In 2008 research was carried out with adults in at-risk groups. It identified that there are a number of challenges to improving vaccine uptake in younger at-risk groups and that because the use of the term flu and cold had become almost interchangeable, flu was not regarded as a serious concern.
The Department is planning to introduce a new flu vaccination advertising campaign for the 2009-10 flu season. One of the aims of the new advertising approach is to improve targeting of the message to people aged under 65 with long-term conditions, while maintaining uptake rates among those aged 65 and over. These research findings are being fed into the development of the new campaign.
Uptake among health care workers is low in most developed countries and this is a concern that is not specific to the UK. To address low uptake in health care workers, the Department held a flu conference in June 2008 for flu leads working in PCTs and also in occupational health. The conference focused on sharing ideas for improving vaccine uptake among health professionals.
We also launched a new flu vaccine leaflet for health care workers and are currently working on a communications strategy that will provide support to occupational health departments in delivering all occupational health vaccinations, because immunising health care workers with the flu vaccine is the responsibility of the employer.
The poultry workers programme has a slightly different focus to the other seasonal flu programmes. Its purpose is to reduce the risk of a poultry worker being exposed to an avian flu virus at the same time as they were infected with seasonal flu virus. It is theoretically possible that the two viruses could mix to produce a new strain of flu virus which could possibly lead to a pandemic. This programme is primarily aimed at reducing the risk of a pandemic virus emerging in this country.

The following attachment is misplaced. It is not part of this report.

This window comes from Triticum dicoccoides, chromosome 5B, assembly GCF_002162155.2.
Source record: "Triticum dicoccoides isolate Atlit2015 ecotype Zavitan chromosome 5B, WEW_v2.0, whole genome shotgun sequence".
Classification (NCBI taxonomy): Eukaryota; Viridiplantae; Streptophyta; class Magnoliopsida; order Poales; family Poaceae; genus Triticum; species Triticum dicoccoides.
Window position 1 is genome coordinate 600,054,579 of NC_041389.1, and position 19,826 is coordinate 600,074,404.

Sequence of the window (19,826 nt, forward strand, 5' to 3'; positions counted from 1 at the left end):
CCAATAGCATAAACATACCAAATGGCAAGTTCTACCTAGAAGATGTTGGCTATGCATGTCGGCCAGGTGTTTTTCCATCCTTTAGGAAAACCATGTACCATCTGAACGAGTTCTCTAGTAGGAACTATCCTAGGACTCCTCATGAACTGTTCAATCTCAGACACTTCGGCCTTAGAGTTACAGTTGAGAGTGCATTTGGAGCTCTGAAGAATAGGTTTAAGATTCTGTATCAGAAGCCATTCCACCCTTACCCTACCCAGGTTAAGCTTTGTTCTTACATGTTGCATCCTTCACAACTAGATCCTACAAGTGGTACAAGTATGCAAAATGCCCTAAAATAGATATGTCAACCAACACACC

John Bercow: To ask the Secretary of State for Health what progress has been made in meeting the targets set by local area agreements to which Ministers in his Department have subscribed; and if he will make a statement. 
Phil Hope: 150 local area agreements (LAAs) covering priorities in every locality in England from 2008-09 to 2010-11 were agreed in June 2008. It is too early to make an assessment of progress against targets in the LAAs but Government offices for the regions will take stock of emerging findings early in 2009. From April 2009, the comprehensive area assessment (CAA) will bring together assessments of performance across each local area and these may apply to anything done by local authorities acting alone or in partnership. It will place particular emphasis on delivery against identified LAA priorities for the local area. The first findings under CAA are likely to be reported in autumn 2009. Data which is used to measure the performance of different places with respect to key Government targets will be available at:
Individual targets were monitored by Government offices for the regions and strategic health authorities but no comprehensive assessment was made against the health targets in the previous rounds of LAAs in place since 2005-06. To do an assessment of the thousands of health-related targets in these LAAs would involve a disproportionate cost to the Department.